Samples was homogenized in the solution containing mammalian protein extraction reagent (M-PER) (Pierce Protein Biology Product, Rockford, IL USA) and protease inhibitor cocktail (Sigma-Aldrich, USA) at a ratio of 1 : 10, respectively. After the centrifugation at 12,000 g for 10 minutes at 4°C, the supernatant was harvested. The protein concentration was also determined by using a Thermo Scientific NanoDrop 2000c spectrophotometer (Thermo Fisher Scientific, Wilmington, Delaware, USA). An aliquot of 80 μg of sample lysate was added to Tris-Glycine SDS-PAGE loading buffer (Bio-Rad, USA) with an appropriate concentration and heated at 95°C for 10 minutes. Then, 20 μL of sample protein was loaded onto SDS-polyacrylamide gel and separated by sodium dodecyl sulfate-polyacrylamide gel electrophoresis (SDS-PAGE). In addition, biotinylated broad-range molecular weight markers (Bio-Rad) were also loaded onto the gels. After electrophoresis, samples were transferred to a nitrocellulose membrane, washed with 0.05% TBS-T, and incubated in blocking buffer containing 1% Tween-20 (T-PBS) and 6.5% nonfat dry milk at 4°C overnight. Then, membranes were incubated overnight at 4°C with polyclonal rabbit IL-6 (Cell Signaling Technology, USA; dilution 1 : 1000), anti-NF-κB p65 (Cell Signaling Technology, USA; dilution 1 : 500), anti-eNOS primary antibodies (Cell Signaling Technology, USA; dilution 1 : 1000), and anti-VCAM-1 antibody (Abcam, USA; dilution 1 : 1000). After washing with T-PBS for 30 minutes, they were incubated with anti-rabbit IgG, HRP-linked antibody (Cell Signaling Technology, USA; dilution 1 : 2000) for 1 hour at room temperature. The bands were visualized and quantitated by using the ECL detection systems (GE Healthcare) and the LAS-4000 luminescent image analyzer (GE Healthcare). Band intensities were determined using ImageQuant TL version 7.0 image analysis software (GE Healthcare). The expression was normalized using β-actin (Cell Signaling Technology, USA; dilution 1 : 2000). Data were expressed as a relative density to the control normal group.

2.14. Statistical Analysis

All data are presented as . The significant differences among various groups were compared using one-way analysis of variance (ANOVA) followed by the Tukey post hoc test. values of <0.05 were considered to be statistical significant. All statistical data were analyzed using SPSS software version 21.0 (IBM Corp. Released 2012. IBM SPSS Statistics for Windows).

3. Results

3.1. Changes of Neurological Score and Brain Infarction

The effect of the combined extract of O. sativa and A. graveolens on the neurological score is shown in Figure 2. HCHF diet which subjected to sham MCAO failed to produce the significant change on the neurological score throughout a 21-day study period. This suggested that MetS alone did not produce any change on the neurological score. MetS rats which subjected to MCAO and received vehicle showed an increase in the neurological score throughout the study period ( all; compared to the HCHF+sham operation group). Vitamin C significantly decreased the neurological score of MetS rats with MCAO at 7, 14, and 21 days after treatment (, 0.05, and 0.001, respectively; compared to HCHF+MCAO+vehicle). In addition, the neurological scores throughout the study period of MetS rats with MCAO were also improved by the combined extract of O. sativa and A. graveolens at doses of 0.5, 5, and 50 mg/kg BW ( all; compared to HCHF+MCAO+vehicle).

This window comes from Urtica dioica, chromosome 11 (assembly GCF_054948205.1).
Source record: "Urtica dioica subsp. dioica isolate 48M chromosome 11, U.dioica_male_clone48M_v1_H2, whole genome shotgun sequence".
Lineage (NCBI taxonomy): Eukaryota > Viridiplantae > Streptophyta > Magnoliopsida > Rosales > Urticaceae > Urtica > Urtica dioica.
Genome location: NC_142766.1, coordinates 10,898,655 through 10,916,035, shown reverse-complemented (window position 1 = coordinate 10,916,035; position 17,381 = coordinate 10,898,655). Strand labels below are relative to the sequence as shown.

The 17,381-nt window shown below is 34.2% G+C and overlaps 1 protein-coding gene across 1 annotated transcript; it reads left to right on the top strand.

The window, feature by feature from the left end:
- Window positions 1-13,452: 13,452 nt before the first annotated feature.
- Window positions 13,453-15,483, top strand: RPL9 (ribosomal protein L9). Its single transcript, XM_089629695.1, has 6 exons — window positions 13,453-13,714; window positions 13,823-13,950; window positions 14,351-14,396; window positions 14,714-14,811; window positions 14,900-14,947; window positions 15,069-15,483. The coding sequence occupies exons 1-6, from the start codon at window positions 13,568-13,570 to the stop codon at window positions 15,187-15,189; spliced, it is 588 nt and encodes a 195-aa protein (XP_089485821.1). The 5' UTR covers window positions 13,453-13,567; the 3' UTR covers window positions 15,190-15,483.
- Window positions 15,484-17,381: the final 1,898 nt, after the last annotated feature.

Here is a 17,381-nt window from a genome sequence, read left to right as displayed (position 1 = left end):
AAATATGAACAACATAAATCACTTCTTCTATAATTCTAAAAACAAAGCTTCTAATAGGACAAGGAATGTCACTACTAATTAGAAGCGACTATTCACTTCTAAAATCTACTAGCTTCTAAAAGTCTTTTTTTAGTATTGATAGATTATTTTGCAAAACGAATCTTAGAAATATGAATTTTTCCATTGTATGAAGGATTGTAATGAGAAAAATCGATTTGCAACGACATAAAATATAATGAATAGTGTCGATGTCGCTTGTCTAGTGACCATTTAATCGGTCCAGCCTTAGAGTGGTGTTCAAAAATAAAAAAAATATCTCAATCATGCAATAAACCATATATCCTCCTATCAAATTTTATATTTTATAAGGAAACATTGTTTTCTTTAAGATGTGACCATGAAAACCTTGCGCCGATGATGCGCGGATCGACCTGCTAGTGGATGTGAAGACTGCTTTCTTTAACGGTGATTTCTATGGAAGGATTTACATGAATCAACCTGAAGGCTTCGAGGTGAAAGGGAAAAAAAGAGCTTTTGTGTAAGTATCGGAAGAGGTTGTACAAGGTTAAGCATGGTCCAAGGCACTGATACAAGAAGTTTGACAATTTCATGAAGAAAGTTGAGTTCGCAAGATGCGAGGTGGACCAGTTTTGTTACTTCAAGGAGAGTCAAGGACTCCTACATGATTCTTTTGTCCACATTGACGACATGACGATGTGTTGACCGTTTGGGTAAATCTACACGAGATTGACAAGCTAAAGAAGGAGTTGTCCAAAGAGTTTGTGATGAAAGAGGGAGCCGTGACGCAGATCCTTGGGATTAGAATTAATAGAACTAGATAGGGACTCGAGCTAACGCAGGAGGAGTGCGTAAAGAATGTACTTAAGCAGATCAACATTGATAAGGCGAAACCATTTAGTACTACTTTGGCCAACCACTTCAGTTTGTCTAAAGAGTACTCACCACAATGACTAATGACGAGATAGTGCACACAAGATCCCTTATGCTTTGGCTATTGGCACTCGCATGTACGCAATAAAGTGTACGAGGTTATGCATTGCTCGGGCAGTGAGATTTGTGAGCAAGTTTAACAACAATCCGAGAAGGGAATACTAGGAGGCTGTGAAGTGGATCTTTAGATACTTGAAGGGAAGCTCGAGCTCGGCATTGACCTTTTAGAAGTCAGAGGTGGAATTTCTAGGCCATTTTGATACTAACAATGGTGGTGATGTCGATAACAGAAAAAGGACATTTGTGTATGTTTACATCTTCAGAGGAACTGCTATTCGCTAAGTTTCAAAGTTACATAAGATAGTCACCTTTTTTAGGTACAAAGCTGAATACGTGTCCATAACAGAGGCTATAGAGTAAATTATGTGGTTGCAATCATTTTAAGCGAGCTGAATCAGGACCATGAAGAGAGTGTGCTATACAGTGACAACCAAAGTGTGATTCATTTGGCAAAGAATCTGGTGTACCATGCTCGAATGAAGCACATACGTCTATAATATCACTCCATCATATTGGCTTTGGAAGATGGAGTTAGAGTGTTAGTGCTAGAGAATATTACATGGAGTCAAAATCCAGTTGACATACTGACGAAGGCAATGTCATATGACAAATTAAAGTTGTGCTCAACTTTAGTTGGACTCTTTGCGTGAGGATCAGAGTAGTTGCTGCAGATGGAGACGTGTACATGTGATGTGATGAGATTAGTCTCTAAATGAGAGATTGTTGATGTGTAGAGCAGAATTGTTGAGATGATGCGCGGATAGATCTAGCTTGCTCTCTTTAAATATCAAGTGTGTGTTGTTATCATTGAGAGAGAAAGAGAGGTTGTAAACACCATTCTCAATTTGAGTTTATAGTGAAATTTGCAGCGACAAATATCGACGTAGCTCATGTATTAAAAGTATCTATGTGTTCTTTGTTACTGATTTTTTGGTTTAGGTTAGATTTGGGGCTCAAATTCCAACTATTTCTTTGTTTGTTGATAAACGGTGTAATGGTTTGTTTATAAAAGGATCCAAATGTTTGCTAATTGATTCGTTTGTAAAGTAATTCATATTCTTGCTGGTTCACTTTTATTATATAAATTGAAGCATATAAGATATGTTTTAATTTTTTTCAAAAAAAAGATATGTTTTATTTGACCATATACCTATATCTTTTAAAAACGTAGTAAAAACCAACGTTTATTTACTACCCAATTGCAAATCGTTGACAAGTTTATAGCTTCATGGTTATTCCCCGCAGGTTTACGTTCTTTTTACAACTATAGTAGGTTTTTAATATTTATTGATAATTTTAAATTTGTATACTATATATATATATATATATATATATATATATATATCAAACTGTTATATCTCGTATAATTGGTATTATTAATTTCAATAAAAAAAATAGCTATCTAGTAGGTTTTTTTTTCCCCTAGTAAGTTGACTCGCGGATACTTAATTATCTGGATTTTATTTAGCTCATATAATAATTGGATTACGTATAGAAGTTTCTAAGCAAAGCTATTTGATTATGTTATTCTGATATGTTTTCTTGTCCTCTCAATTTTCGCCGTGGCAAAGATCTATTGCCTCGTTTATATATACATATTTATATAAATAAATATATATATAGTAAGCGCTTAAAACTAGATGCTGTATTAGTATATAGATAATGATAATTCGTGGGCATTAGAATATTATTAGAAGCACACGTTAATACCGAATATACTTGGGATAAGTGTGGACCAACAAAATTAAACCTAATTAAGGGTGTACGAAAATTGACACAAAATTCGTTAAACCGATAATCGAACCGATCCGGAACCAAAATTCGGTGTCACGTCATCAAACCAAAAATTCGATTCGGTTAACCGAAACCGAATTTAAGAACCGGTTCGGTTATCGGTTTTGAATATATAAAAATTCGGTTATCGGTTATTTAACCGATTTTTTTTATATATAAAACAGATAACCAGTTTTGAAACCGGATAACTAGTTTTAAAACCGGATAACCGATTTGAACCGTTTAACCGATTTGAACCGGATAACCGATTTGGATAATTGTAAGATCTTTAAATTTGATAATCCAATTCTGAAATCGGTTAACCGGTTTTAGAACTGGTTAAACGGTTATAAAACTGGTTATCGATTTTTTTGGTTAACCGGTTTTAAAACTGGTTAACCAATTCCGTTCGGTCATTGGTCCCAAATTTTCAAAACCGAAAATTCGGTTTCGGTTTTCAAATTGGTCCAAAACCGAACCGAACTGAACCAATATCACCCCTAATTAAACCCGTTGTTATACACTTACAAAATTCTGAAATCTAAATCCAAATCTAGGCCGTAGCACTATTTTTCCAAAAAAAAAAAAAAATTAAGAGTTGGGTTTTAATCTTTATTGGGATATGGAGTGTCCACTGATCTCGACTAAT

Based on the correlation between the neurological score and the brain infarcted volume after transient and permanent focal cerebral ischemia in the rat [29], we also determined the changes of brain infarction volume and data are shown in Figure 3. It was found that no infarction volume were observed in the brain of the naïve intact and HCHF diet+sham operation groups as shown in Figure 3(a). However, MCAO induced the infarction area in the brain of MetS rats induced by HCHF diet. Vitamin C and all doses of the combined extract of O. sativa and A. graveolens significantly decreased the brain infarction area in the cortex, striatum, and hippocampus ( all; compared to HCHF+MCAO+vehicle).

3.2. Brain Histological Changes

Previous study had demonstrated that cortical neuronal loss due to brain ischemia induced by the occlusion of MCAO was associated with the behavioral or mood impairments poststroke and it was set up as a target of stroke treatment [30]. Therefore, the neuron density in the cortical area has been investigated, and results are shown in Figure 4. MetS rats without MCAO showed no significant reduction in the cortical neuron density whereas the MetS rats with MCAO and received vehicle showed the significant reduction in the cortical neuron density (; compared to naïve control). This change was mitigated by vitamin C and all doses of the combined extract of O. sativa and A. graveolens (, 0.05, 0.001, and 0.001, respectively; compared to HCHF+MCAO+vehicle).